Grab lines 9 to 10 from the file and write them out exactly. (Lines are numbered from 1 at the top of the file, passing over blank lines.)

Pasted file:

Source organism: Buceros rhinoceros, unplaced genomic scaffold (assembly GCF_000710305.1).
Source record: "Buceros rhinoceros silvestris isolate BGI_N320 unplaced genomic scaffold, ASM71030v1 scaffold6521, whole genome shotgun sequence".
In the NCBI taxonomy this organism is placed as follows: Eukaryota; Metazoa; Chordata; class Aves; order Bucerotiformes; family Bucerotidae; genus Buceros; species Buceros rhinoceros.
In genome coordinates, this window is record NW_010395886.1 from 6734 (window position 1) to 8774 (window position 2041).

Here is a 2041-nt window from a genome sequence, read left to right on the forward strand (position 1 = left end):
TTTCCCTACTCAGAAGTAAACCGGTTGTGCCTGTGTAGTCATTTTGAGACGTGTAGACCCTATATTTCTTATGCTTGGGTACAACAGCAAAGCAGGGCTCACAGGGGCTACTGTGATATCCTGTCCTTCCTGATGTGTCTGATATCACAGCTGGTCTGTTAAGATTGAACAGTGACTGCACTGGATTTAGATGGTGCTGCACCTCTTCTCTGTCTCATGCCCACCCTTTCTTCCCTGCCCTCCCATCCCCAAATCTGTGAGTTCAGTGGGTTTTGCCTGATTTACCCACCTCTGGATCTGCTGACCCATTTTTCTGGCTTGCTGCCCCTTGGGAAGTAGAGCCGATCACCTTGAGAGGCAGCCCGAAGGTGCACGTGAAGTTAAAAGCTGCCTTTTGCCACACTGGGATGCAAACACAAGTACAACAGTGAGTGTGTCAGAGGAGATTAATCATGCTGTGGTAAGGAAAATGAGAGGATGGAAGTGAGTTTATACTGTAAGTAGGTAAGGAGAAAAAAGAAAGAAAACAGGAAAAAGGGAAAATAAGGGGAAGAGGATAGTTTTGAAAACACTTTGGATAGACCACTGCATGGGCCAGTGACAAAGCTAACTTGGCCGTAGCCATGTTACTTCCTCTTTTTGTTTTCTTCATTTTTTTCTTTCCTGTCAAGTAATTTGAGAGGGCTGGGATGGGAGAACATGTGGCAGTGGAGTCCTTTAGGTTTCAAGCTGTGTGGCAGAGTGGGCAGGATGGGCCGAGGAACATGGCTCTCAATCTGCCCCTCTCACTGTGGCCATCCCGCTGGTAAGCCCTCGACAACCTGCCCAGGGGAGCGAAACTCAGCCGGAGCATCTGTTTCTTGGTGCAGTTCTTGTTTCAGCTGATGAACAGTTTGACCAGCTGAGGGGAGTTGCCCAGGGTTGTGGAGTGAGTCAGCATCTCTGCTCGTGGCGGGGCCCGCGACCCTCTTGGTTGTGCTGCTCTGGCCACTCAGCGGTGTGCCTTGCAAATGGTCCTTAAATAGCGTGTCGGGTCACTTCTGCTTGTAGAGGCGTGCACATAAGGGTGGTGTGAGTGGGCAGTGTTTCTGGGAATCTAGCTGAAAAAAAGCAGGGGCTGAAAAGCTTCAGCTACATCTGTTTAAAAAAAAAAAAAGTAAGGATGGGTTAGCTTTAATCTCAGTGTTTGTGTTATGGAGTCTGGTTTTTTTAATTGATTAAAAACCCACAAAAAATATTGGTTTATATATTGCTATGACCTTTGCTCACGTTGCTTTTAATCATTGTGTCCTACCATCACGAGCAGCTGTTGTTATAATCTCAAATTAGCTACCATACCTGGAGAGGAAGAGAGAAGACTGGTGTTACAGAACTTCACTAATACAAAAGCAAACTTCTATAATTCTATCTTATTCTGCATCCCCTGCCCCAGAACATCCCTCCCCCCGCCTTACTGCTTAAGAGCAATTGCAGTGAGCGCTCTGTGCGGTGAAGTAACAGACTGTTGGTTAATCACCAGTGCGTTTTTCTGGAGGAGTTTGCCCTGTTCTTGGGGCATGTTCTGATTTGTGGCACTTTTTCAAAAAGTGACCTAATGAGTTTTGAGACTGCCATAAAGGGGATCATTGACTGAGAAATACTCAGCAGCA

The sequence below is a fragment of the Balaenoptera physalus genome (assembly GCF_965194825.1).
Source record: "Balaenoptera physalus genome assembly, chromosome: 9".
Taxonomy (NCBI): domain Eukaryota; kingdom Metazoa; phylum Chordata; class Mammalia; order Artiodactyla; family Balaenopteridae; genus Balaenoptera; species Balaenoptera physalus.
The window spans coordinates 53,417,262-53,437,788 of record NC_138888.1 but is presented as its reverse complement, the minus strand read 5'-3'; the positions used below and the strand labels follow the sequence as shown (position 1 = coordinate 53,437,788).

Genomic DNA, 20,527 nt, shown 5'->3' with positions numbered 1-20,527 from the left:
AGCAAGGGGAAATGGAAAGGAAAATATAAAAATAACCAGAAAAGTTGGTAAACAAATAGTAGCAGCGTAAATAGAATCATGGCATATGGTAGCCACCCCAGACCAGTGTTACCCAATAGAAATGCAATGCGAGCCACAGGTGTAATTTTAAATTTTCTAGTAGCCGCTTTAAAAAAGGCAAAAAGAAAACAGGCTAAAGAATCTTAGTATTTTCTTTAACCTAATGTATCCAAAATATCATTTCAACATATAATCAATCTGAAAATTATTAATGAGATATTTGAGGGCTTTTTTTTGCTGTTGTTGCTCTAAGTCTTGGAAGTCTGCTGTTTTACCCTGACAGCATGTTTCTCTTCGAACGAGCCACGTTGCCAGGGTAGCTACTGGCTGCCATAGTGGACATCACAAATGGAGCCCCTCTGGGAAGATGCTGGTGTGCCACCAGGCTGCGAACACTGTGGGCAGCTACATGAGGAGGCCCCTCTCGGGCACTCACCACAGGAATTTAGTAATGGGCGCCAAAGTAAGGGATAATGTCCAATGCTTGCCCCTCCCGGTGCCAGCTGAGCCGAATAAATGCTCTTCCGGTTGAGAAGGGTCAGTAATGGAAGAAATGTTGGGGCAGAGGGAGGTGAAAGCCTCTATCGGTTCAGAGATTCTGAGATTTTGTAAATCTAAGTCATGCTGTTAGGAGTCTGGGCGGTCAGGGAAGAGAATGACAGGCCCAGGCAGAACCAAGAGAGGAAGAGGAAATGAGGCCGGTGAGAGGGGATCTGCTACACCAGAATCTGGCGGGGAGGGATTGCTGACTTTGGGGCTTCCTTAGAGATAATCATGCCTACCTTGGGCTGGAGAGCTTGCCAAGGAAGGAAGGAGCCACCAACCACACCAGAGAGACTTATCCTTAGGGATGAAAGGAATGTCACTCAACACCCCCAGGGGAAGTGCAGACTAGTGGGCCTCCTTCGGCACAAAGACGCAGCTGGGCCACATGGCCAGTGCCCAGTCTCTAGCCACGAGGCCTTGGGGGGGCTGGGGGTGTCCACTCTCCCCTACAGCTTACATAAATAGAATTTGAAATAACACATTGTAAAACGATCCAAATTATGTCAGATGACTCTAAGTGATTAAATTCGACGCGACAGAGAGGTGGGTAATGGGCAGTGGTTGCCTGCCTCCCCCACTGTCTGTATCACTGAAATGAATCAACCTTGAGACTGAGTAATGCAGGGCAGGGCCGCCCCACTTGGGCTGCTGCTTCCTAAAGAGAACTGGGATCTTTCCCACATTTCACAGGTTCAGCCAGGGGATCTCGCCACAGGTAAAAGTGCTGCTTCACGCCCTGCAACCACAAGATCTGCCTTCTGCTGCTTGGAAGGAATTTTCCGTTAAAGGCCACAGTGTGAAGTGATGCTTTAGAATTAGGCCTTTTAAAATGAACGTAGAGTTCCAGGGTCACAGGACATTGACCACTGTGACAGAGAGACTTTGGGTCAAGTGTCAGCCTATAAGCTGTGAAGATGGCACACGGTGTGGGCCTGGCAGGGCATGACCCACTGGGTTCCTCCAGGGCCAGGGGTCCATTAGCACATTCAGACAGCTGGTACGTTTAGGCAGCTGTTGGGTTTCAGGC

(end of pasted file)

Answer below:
Taxonomy (NCBI): domain Eukaryota; kingdom Metazoa; phylum Chordata; class Mammalia; order Artiodactyla; family Balaenopteridae; genus Balaenoptera; species Balaenoptera physalus.
The window spans coordinates 53,417,262-53,437,788 of record NC_138888.1 but is presented as its reverse complement, the minus strand read 5'-3'; the positions used below and the strand labels follow the sequence as shown (position 1 = coordinate 53,437,788).